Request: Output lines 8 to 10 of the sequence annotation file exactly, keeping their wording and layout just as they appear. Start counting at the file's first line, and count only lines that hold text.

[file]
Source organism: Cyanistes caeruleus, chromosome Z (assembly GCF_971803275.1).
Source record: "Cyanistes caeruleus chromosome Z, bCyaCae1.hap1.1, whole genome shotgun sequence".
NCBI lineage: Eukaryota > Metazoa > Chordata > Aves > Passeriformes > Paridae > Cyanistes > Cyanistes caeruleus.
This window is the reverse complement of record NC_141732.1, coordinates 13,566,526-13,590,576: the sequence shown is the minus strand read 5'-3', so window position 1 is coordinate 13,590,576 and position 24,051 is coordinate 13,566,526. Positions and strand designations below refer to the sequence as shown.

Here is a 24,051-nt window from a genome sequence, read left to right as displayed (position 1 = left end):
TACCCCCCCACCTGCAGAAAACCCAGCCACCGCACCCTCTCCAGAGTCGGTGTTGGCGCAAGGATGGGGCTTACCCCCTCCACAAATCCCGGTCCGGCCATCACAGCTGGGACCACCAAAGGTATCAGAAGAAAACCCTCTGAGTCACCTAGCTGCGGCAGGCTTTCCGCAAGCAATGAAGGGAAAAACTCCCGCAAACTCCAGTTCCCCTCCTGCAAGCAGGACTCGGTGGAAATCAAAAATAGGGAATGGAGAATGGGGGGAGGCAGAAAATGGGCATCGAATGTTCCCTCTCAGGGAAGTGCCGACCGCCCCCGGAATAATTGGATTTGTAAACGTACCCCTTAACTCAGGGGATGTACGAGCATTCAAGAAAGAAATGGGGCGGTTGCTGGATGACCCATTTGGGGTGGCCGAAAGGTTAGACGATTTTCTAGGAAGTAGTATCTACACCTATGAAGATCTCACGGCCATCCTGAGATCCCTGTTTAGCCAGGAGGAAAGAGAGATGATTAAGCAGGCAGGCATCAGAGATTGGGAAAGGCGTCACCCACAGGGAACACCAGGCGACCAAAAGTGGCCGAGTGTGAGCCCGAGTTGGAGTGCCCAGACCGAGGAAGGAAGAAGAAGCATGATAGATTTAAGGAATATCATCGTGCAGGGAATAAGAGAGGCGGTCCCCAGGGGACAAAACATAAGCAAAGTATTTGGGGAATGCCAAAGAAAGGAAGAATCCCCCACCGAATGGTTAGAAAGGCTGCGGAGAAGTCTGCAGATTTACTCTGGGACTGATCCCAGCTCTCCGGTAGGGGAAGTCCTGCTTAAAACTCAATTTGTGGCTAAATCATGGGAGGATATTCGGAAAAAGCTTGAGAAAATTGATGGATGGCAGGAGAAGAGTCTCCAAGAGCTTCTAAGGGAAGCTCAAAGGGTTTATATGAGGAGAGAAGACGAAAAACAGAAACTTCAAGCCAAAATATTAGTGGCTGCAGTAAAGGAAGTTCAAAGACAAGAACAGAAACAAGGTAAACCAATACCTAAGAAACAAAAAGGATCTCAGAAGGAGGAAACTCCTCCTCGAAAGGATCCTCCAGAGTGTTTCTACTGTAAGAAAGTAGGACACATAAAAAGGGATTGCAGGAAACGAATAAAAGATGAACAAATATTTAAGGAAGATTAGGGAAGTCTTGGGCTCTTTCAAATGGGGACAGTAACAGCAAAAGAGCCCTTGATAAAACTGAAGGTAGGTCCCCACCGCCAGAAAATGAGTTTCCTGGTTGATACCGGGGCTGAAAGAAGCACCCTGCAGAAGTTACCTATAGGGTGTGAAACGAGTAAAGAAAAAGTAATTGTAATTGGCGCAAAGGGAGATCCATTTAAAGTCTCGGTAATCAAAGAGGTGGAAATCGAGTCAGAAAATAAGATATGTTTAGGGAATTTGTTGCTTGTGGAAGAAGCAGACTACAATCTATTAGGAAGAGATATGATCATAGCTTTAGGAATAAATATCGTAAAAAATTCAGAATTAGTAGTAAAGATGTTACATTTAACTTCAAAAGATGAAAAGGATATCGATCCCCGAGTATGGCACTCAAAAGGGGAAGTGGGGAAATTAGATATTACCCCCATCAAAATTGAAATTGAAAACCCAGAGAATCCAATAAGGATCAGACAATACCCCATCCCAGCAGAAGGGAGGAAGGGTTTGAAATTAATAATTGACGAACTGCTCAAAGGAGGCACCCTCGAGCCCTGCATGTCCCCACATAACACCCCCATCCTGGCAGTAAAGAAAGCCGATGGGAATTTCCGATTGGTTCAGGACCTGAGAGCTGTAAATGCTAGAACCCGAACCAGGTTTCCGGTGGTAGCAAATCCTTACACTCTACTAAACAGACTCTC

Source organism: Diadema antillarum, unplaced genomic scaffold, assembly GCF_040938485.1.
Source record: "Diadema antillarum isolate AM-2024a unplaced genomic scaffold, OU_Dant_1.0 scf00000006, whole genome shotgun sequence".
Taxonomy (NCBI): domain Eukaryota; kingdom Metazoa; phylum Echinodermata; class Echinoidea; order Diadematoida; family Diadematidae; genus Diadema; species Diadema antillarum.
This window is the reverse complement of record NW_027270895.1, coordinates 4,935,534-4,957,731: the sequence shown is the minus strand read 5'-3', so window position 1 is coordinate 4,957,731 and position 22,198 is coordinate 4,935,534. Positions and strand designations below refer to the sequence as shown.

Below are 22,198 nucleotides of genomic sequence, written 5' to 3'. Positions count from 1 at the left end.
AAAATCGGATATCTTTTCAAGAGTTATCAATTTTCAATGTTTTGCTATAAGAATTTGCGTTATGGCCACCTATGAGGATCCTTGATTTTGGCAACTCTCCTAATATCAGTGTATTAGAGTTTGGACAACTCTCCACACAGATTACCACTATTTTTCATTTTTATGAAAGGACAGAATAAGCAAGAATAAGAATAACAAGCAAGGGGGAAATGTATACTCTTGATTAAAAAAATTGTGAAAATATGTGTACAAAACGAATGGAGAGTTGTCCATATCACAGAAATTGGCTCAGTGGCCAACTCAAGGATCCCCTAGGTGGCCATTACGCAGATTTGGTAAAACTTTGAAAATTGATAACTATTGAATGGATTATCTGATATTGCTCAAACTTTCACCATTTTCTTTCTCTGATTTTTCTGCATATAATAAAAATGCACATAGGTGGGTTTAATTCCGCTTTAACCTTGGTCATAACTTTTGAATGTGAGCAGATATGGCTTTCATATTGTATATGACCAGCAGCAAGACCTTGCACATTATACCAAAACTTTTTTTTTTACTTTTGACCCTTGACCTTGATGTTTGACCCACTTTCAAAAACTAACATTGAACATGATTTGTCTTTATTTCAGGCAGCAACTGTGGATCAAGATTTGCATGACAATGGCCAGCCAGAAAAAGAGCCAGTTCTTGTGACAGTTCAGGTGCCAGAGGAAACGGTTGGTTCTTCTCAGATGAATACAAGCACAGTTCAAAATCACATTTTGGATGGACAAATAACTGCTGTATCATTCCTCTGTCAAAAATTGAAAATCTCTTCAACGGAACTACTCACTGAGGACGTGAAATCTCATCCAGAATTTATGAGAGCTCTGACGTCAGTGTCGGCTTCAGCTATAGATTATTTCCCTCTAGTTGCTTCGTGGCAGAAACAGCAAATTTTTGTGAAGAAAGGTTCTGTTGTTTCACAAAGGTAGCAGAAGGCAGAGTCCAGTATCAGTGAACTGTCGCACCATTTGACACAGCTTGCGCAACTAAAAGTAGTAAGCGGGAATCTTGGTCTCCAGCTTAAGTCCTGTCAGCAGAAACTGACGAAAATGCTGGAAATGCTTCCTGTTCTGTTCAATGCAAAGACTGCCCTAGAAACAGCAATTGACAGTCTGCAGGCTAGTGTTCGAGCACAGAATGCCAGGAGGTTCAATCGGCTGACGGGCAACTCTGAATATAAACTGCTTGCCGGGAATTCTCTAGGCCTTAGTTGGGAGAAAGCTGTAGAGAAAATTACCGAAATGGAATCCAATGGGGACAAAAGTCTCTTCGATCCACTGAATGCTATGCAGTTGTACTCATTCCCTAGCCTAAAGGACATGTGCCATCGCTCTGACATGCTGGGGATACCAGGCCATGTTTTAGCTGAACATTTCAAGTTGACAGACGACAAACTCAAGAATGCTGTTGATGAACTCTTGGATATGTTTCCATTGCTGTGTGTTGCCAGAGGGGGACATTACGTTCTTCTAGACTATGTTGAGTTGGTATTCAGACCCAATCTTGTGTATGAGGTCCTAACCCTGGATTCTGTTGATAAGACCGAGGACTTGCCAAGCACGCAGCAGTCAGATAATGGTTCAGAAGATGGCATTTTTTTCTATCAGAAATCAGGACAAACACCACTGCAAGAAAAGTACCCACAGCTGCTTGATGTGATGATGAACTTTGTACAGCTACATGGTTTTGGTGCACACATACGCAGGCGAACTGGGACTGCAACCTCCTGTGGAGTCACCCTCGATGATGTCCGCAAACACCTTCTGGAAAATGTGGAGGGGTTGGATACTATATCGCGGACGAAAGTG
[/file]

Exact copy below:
Source record: "Diadema antillarum isolate AM-2024a unplaced genomic scaffold, OU_Dant_1.0 scf00000006, whole genome shotgun sequence".
Taxonomy (NCBI): domain Eukaryota; kingdom Metazoa; phylum Echinodermata; class Echinoidea; order Diadematoida; family Diadematidae; genus Diadema; species Diadema antillarum.
This window is the reverse complement of record NW_027270895.1, coordinates 4,935,534-4,957,731: the sequence shown is the minus strand read 5'-3', so window position 1 is coordinate 4,957,731 and position 22,198 is coordinate 4,935,534. Positions and strand designations below refer to the sequence as shown.